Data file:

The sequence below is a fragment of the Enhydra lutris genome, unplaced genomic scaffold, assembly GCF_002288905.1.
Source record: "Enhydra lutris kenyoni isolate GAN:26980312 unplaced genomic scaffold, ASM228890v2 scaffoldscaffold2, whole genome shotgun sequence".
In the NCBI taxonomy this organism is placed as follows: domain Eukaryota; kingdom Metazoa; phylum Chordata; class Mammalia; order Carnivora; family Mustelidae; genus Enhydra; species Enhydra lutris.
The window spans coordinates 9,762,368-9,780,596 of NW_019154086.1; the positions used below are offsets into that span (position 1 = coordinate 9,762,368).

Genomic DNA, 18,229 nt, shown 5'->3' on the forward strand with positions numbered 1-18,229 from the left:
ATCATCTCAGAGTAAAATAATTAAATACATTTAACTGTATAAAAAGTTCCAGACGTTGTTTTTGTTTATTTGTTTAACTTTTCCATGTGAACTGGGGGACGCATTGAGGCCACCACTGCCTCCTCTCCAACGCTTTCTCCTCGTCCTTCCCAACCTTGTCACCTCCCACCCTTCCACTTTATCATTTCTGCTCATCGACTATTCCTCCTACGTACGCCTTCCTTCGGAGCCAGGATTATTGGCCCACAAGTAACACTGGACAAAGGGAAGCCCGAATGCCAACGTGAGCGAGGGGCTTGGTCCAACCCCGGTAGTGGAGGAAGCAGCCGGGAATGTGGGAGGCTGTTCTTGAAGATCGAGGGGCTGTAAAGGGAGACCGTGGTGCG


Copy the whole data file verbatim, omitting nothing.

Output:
The sequence below is a fragment of the Enhydra lutris genome, unplaced genomic scaffold, assembly GCF_002288905.1.
Source record: "Enhydra lutris kenyoni isolate GAN:26980312 unplaced genomic scaffold, ASM228890v2 scaffoldscaffold2, whole genome shotgun sequence".
In the NCBI taxonomy this organism is placed as follows: domain Eukaryota; kingdom Metazoa; phylum Chordata; class Mammalia; order Carnivora; family Mustelidae; genus Enhydra; species Enhydra lutris.
The window spans coordinates 9,762,368-9,780,596 of NW_019154086.1; the positions used below are offsets into that span (position 1 = coordinate 9,762,368).

Genomic DNA, 18,229 nt, shown 5'->3' on the forward strand with positions numbered 1-18,229 from the left:
ATCATCTCAGAGTAAAATAATTAAATACATTTAACTGTATAAAAAGTTCCAGACGTTGTTTTTGTTTATTTGTTTAACTTTTCCATGTGAACTGGGGGACGCATTGAGGCCACCACTGCCTCCTCTCCAACGCTTTCTCCTCGTCCTTCCCAACCTTGTCACCTCCCACCCTTCCACTTTATCATTTCTGCTCATCGACTATTCCTCCTACGTACGCCTTCCTTCGGAGCCAGGATTATTGGCCCACAAGTAACACTGGACAAAGGGAAGCCCGAATGCCAACGTGAGCGAGGGGCTTGGTCCAACCCCGGTAGTGGAGGAAGCAGCCGGGAATGTGGGAGGCTGTTCTTGAAGATCGAGGGGCTGTAAAGGGAGACCGTGGTGCG